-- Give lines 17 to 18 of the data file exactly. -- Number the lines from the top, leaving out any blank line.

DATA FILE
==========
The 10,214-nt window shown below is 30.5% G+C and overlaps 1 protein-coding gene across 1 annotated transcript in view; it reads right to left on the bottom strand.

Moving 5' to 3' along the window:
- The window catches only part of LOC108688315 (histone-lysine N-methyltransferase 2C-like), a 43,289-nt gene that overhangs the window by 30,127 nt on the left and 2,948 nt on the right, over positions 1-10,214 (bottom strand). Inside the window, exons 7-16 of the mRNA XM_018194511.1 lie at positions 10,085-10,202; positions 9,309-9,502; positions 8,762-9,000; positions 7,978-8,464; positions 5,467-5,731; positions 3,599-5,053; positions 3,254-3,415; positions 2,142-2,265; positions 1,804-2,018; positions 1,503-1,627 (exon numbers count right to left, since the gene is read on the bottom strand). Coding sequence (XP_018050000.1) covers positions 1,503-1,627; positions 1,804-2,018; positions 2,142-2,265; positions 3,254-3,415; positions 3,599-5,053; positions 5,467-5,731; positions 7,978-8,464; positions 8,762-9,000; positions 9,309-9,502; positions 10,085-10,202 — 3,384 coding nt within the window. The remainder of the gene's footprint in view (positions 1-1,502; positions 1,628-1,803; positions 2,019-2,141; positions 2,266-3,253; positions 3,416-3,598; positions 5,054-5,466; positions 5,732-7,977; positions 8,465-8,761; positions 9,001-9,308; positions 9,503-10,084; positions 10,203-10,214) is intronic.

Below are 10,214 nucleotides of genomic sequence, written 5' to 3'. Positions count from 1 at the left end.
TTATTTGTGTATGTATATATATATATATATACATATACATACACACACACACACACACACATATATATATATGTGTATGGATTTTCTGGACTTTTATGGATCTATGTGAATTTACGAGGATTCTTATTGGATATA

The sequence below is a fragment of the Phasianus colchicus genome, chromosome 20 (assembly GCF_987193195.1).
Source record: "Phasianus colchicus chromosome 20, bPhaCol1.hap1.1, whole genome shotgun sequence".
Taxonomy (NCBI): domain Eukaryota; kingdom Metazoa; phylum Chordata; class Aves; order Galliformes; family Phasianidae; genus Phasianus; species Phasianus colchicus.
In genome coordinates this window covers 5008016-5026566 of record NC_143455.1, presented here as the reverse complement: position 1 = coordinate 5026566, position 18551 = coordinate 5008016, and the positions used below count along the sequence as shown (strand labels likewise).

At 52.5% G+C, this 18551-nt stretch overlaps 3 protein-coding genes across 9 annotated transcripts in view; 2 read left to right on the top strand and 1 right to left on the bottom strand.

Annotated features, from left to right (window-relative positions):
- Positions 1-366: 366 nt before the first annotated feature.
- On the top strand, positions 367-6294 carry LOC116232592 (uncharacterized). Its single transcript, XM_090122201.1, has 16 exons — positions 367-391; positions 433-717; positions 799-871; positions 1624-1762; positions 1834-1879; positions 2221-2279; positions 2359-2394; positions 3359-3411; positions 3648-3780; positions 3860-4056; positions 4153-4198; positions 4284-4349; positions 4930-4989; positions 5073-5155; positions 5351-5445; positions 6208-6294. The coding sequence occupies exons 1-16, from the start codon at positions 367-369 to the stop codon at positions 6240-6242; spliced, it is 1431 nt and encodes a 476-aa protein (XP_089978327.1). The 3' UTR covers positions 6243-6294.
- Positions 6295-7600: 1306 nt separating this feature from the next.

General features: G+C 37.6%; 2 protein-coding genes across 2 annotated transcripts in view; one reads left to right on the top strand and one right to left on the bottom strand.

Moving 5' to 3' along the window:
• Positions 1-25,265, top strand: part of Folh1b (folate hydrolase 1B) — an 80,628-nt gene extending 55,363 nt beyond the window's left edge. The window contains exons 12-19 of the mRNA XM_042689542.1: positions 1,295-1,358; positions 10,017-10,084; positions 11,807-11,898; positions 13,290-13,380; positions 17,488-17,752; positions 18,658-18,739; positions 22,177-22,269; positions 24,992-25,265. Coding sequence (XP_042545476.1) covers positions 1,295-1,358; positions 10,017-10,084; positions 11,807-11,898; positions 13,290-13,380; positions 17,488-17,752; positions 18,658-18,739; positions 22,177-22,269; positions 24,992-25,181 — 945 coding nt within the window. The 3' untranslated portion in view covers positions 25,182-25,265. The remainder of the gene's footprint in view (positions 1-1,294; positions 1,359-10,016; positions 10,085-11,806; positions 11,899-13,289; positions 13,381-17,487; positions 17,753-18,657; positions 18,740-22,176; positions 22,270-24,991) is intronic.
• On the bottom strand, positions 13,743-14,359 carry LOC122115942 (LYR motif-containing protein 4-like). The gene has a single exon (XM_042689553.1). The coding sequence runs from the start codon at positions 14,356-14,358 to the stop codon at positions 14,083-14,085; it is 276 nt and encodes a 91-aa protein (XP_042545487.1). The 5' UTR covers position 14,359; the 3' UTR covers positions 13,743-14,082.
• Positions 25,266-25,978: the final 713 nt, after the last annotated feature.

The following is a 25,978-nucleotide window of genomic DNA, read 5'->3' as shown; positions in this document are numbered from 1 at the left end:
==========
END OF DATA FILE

• Positions 1-25,265, top strand: part of Folh1b (folate hydrolase 1B) — an 80,628-nt gene extending 55,363 nt beyond the window's left edge. The window contains exons 12-19 of the mRNA XM_042689542.1: positions 1,295-1,358; positions 10,017-10,084; positions 11,807-11,898; positions 13,290-13,380; positions 17,488-17,752; positions 18,658-18,739; positions 22,177-22,269; positions 24,992-25,265. Coding sequence (XP_042545476.1) covers positions 1,295-1,358; positions 10,017-10,084; positions 11,807-11,898; positions 13,290-13,380; positions 17,488-17,752; positions 18,658-18,739; positions 22,177-22,269; positions 24,992-25,181 — 945 coding nt within the window. The 3' untranslated portion in view covers positions 25,182-25,265. The remainder of the gene's footprint in view (positions 1-1,294; positions 1,359-10,016; positions 10,085-11,806; positions 11,899-13,289; positions 13,381-17,487; positions 17,753-18,657; positions 18,740-22,176; positions 22,270-24,991) is intronic.
• On the bottom strand, positions 13,743-14,359 carry LOC122115942 (LYR motif-containing protein 4-like). The gene has a single exon (XM_042689553.1). The coding sequence runs from the start codon at positions 14,356-14,358 to the stop codon at positions 14,083-14,085; it is 276 nt and encodes a 91-aa protein (XP_042545487.1). The 5' UTR covers position 14,359; the 3' UTR covers positions 13,743-14,082.